The USDA Dietary Guidelines urge all Americans to achieve and maintain a body weight that
optimizes their health. But how do you know how much you should weigh?
Just as there is no magic weight-loss bullet, there's no magic number on the scale, either. But you can determine whether your weight and the amount of body fat you are carrying are within a range of weight that is optimal for your health. Once you've done that, you can go ahead and set a more specific goal weight.
There are two primary methods of measuring body fat, the Body Mass Index (BMI) and waist circumference. The USDA Dietary Guidelines recommend that you use both measures to assess your current weight and to monitor your weight whether you're in the weight-loss or maintenance phases of your weight-control plan.
Body Mass Index (BMI)
The Body Mass Index (BMI) is a measure of a person's weight
in relation to height. But don't confuse it with the traditional height and weight tables that used to be on display in your physician's office.
BMI is calculated with a formula, and it produces a number that indicates whether your weight falls into a range that's optimal for health. BMI is considered a more accurate measurement of body fat than weight alone in people 20 years of age or older. (For assessment of young people ages 2 to 19 years, visit www.cdc.gov/growthcharts.)
To calculate your BMI, weigh yourself first thing in the morning, wearing few or no clothes. Confirm your height and convert it to inches. Multiply your weight in pounds by 700 (using a calculator makes these computations quicker and easier). Divide this result by your height in inches. Then divide this result again by your height in inches. This number is your BMI. (You can also insert your height and weight into a BMI calculator at a Web site run by the Centers for Disease Control at www.cdc.gov/nccdphp/dnpa/bmi/calc-bmi.htm.)
Here's an example of BMI calculations for a 140-pound person who is 5 feet 6 inches tall:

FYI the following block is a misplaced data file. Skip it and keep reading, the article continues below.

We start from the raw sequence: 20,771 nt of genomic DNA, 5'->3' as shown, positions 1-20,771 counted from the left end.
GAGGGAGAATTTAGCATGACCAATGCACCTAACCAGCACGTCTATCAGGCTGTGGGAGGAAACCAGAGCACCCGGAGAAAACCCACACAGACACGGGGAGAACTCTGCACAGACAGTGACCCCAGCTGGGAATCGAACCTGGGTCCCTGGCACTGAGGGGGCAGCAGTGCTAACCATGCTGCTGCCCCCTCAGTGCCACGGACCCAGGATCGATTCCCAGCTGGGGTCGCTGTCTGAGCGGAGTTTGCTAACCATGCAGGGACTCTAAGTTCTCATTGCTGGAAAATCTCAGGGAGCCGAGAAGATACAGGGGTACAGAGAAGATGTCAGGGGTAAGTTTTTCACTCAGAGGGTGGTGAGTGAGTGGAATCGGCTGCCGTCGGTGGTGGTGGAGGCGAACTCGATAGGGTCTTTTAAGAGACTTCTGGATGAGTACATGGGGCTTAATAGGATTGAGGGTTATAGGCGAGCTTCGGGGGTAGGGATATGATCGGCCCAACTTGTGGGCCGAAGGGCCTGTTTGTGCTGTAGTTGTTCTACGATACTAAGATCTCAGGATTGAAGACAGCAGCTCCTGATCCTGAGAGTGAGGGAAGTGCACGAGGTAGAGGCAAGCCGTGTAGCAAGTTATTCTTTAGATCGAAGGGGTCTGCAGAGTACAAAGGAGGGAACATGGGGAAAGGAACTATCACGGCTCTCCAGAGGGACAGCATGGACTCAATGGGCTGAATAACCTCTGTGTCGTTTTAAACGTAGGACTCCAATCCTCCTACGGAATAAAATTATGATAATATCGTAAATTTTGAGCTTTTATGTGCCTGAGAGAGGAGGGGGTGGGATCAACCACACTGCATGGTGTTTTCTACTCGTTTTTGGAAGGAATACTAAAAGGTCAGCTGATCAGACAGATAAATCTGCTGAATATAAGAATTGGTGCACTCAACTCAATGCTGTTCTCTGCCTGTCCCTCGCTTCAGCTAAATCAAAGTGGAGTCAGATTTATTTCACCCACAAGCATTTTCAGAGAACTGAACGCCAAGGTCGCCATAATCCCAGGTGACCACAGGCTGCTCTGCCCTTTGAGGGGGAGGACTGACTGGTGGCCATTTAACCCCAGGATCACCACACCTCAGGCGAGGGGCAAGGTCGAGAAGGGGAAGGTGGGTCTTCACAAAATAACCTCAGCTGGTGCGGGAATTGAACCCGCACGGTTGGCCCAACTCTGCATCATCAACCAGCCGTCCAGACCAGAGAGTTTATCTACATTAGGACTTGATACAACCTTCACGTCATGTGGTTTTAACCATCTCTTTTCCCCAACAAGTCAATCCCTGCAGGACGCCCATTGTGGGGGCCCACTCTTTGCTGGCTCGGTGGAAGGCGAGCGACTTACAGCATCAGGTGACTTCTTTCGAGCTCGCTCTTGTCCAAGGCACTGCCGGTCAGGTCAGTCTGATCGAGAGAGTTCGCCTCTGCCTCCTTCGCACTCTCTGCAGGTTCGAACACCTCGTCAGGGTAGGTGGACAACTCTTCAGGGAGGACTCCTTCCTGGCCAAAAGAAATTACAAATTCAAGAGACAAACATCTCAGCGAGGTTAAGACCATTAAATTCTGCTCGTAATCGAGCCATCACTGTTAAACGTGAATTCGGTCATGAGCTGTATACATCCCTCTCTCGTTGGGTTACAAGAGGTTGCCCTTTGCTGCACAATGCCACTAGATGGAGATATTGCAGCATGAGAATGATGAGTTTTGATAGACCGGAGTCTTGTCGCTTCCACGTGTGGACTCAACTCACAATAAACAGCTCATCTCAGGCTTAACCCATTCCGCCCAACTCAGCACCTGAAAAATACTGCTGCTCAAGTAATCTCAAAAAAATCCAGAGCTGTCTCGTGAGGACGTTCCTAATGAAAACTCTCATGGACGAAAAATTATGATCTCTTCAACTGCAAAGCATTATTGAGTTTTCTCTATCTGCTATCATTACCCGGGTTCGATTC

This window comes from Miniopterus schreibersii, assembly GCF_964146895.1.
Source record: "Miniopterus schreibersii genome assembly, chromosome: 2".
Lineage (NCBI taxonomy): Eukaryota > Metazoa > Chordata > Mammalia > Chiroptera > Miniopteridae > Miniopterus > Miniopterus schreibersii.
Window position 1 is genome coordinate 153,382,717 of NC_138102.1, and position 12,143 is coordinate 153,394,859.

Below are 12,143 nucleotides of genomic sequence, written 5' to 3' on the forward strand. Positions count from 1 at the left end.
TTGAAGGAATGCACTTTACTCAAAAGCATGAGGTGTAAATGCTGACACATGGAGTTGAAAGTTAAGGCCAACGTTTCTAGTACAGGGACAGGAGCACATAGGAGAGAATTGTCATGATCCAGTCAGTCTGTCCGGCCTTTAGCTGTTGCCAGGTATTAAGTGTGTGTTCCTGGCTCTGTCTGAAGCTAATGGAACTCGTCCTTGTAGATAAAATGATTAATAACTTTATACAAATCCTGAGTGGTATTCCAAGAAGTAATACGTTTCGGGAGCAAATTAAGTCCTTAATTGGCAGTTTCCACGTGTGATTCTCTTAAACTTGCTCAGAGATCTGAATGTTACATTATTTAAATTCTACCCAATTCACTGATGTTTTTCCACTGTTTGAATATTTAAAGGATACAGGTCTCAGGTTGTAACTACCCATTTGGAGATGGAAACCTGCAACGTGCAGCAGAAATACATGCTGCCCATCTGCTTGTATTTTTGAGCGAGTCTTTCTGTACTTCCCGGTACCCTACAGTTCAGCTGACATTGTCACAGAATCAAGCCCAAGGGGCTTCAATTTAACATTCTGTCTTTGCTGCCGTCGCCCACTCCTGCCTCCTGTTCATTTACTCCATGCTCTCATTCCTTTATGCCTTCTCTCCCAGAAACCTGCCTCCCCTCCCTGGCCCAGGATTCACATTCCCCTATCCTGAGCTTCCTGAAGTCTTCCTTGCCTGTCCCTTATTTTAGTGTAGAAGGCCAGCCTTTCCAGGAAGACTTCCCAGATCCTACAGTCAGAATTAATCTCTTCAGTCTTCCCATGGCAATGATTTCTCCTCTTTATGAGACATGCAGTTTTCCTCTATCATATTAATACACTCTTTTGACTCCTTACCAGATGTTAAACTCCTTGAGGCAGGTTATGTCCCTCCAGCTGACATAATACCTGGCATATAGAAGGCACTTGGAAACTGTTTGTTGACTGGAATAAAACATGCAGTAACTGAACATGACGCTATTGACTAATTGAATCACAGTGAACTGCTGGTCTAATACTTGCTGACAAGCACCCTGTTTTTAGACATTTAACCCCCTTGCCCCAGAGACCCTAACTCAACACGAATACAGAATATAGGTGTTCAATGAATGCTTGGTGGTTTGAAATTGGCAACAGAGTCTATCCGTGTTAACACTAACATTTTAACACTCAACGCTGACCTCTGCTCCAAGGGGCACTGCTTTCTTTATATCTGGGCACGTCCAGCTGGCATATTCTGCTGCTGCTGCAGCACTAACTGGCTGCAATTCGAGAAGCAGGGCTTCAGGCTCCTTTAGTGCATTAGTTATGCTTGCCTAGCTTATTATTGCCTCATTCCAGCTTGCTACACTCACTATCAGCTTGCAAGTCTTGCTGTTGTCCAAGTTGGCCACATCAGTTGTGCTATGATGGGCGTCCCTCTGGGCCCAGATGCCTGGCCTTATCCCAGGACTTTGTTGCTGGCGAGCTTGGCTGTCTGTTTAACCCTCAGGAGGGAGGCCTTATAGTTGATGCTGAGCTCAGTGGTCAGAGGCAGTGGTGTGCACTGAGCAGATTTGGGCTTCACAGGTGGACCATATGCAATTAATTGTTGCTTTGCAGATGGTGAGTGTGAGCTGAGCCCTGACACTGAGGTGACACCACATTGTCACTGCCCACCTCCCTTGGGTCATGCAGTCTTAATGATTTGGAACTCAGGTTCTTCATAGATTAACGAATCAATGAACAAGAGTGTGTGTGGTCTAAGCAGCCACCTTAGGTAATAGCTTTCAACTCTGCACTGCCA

140 (weight in pounds) X 700 = 98,000 divided by 66 (height in inches) = 1,484.85 divided by 66 (height in inches) = 22.49.
A BMI between 19 and 24.9 is considered to be in the healthy range and is associated with the least risk of heart disease or other health problems related to being overweight. So the person in the example above is right in the middle of the healthy range. Health risks begin when BMI is 25.0 to 29.9. They become even greater when BMI is higher than 30.0.
If you have a BMI that puts you in the "obese" category, don't despair. There are health benefits to even a modest weight loss of ten pounds. And you can significantly reduce your health risks by losing just ten percent of your weight. The lifestyle changes you're about to make will automatically lower your health risks -- you're on the right path!
Even if your BMI places you in the healthy weight range, it's important to take steps to prevent weight gain, which happens as you age because of metabolic changes even if you continue to eat the same number of calories. Preventing weight gain by eating fewer calories as you get older is also critical to your health.
Although it's a good indicator of body fat and health risk, BMI measurement is not perfect. It can overestimate the amount of body fat in people who are very muscular, because muscle is more dense than fat. And it can underestimate the amount of body fat in people who have lost muscle mass, such as the elderly. Even so, BMI is the preferred method of assessing health risks related to weight and amount of body fat.
Where's Your Fat At? -- Waist Circumference
In addition to BMI, it is important to consider where you
carry your extra weight. If fat tends to gather in your abdominal area, you may have increased health risks.
Large stores of fat around the waist are associated with a risk of heart disease, diabetes, and some cancers for those who have a BMI of 35 or less. (Waist circumference does not indicate any additional risks for those with a BMI greater than 35.)
" >To measure waist circumference, place a tape measure around the top of the hip bone. This location may not be what you consider to be your natural waistline, since it is not the narrowest part of your midsection. However, it is the position where you will get the most accurate measure of your abdominal circumference and therefore the best indication of where fat is being stored.
Pull the tape snuggly but not so tight that it indents the skin. Take the measurement after a normal exhalation of breath. Read the tape measure in inches. A waist circumference of 40 inches or more for men or 35 inches or more for women indicates that you are at greater risk of health problems, even if your BMI alone doesn't indicate that. Your waist circumference can put you in a high-risk category when your BMI does not.
Now you know what your target weight should be, at least in general terms. In the next section, we will talk about setting a realistic weight-loss goal and answering the question -- what does it take to get there?
Does your BMI put you at risk?
Body Mass Index
Less than 19.0 = Underweight
19.0-24.9 = Healthy weight
25.0-29.9 = Overweight (Moderate risk for health problems)
30.0 and greater - Obese (High risk for health problems